JI: It can be a challenge to find the right actresses, the parts are certainly not everyone's cup of tea. I try to find actresses who have a passion for the genre and enjoy and appreciate grindhouse/exploitation cinema. I have been lucky to work with some great performers over the years who are very passionate and get stuck right into the project, but I've also had my fair share of divas and awkward people who have made my shoots nearly unbearable! They've challenged me on content and shied away last minute knowing full well the film they were participating in. I'm always up front about any project I'm doing. It can be very annoying as I then do not get the footage I wanted to and set out to get. In the long run it can result in my film not being what my original vision was and ultimately being ruined. I am certainly quite selective on who I approach for certain roles, especially to more explicit, extreme and demanding parts as I know how tough they can be, and most people start to feel out of their comfort zone. As you stated, due to some of the characters in my films being portrayed in not the best of light I have resorted to using adult performers at times so I can push the content that bit further, which I enjoy. You can have a lot of fun being a risky filmmaker and I love exploring the taboos of society and challenging my audience. I think it's great to get emotion out of film, especially your own and I go out of my way to push my audience's buttons!

TFA: Are there any contemporary true indie no-budget filmmakers whose work you enjoy and follow?

JI: Contemporary indie filmmakers whose work very much intrigues me are James Bell, his films are absolutely crazy which is what I love, complete raw fun filmmaking and, of course, Andreas Schnaas who has been a great influence over my early filmmaking days, I admire his DIY approach to filmmaking he had in the day.

TFA: Name a few recent releases that have made you happy? Do you have a favourite DVD label ?

JI: Arrow Video are amazing, every release they do has had such care and attention paid to it, and they just keep going from strength to strength with their releases. Arrow Video's recent release of Society is absolutely amazing, I have pre-ordered their upcoming release of Videodrome, it looks spectacular and I have been enjoying the recent ABCs of Death movies.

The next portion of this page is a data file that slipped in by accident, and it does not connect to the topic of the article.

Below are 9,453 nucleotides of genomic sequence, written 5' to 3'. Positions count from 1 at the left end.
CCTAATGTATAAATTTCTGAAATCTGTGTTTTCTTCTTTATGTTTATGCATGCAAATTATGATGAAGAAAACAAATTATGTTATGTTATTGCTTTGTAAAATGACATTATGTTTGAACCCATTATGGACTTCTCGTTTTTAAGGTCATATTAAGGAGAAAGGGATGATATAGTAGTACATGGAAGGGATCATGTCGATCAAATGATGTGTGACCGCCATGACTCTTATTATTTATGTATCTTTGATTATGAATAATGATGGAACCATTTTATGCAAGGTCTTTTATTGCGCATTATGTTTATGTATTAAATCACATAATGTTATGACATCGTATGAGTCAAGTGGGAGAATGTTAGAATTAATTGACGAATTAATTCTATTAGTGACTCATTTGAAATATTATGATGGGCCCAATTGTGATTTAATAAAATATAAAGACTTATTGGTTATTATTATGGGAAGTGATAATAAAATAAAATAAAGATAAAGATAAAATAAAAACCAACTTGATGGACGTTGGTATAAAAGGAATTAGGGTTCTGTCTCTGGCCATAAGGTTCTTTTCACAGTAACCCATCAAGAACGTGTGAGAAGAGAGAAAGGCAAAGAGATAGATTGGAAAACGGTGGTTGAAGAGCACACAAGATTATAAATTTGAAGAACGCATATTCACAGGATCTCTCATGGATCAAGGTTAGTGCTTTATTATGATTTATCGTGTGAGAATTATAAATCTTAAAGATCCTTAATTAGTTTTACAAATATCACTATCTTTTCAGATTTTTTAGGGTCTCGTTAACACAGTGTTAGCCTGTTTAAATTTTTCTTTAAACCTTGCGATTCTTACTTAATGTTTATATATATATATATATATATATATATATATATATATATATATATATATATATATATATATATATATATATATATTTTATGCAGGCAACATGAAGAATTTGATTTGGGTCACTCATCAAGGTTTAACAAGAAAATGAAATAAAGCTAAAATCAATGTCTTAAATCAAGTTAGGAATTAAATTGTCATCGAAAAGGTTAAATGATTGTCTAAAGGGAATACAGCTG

TFA: What are you working on at the moment ? Is there more exploitation goodness on the horizon?

JI: I have been very busy making short films as segments for the upcoming anthologies Grindsploitation 1 and and Virus of the Dead: Uploaded. I have just completed two of them: Necrophilliac Boy, which follows a lonely man into a spiral of madness as he shares his life with a corpse and Escaped the Bitch which follows me on the way to a survival camp to flee a zombie outbreak. I’m in post-production with Impotent Killer - a true sexploitation slasher that follows Eli, who gets caught out cheating and ends up castrated, turning him into a brutal woman killer! I am also about to shoot two new features, The Lustful Dead & Fluid Boy, the first film being a shockumentary starring Wade Radford who lets the audience into his world of necrophilia. The second film Fluid Boy is a hard-hitting snuff movie featuring Samantha Keller and Wade Radford, there will be plenty of disgusting goings-on in this one!  

Monday, 11 May 2015

Snakewoman (Jess Franco, 2005)

Snakewoman for Franco of the 2000's is what Macumba Sexual was for him in the 80's and Vampyros Lesbos in the 70's - a fragmented, trippy riff on the Dracula story.

Actress and filmmaker Fata Morgana headlines the cast, with Franco muse Lina Romay (who does have a suppoting role as Dr. Van Helsing) mainly employed behind the camera. Antonio Mayans makes a very welcome return to the Franco universe after a decade-long absence (his previous collaboration with the Madrid-born filmmaker dating back to 1994 with Downtown Heat).

Photographed by Emilio Schargorodsky (a relative of Sergei Eisenstein who in 2012 would go on to make one of Spain's most outstanding recent horror films with Dracula 0.9) amid the lush greenery of Malaga, Snakewoman seems comfortable with it's own homemade origins and delivers some memorable visuals. As is often the case with Jess, he's more daring and painterly when left with a skeleton crew and practically no money. Few of his more prestigious productions (Erwin C. Dietrich period, I'm looking at you) had the same free flow of poetic visuals.

With only three show-stopping protracted simulated lesbian groping sequences, Snakewoman is among the most coherent films to come from Jess Franco's One Shot Productions period. We're given just enough info to not lose our way amid the sapphic asides and lengthy cutway shots threatening to become self-contained episodes. Like Mari-Cookie (1998), Snakewoman feels self-conscious, at times trying too hard to be vulgar  Nevertheless it constututes an importan piece in the Franco puzzle, sharing certain visual motifs with his final works Paula-Paula and Alligator Ladies.

While some say Snakewoman is mere shadow of Jess' original idea, it's undoubtedly one of his more accessible latter-day works.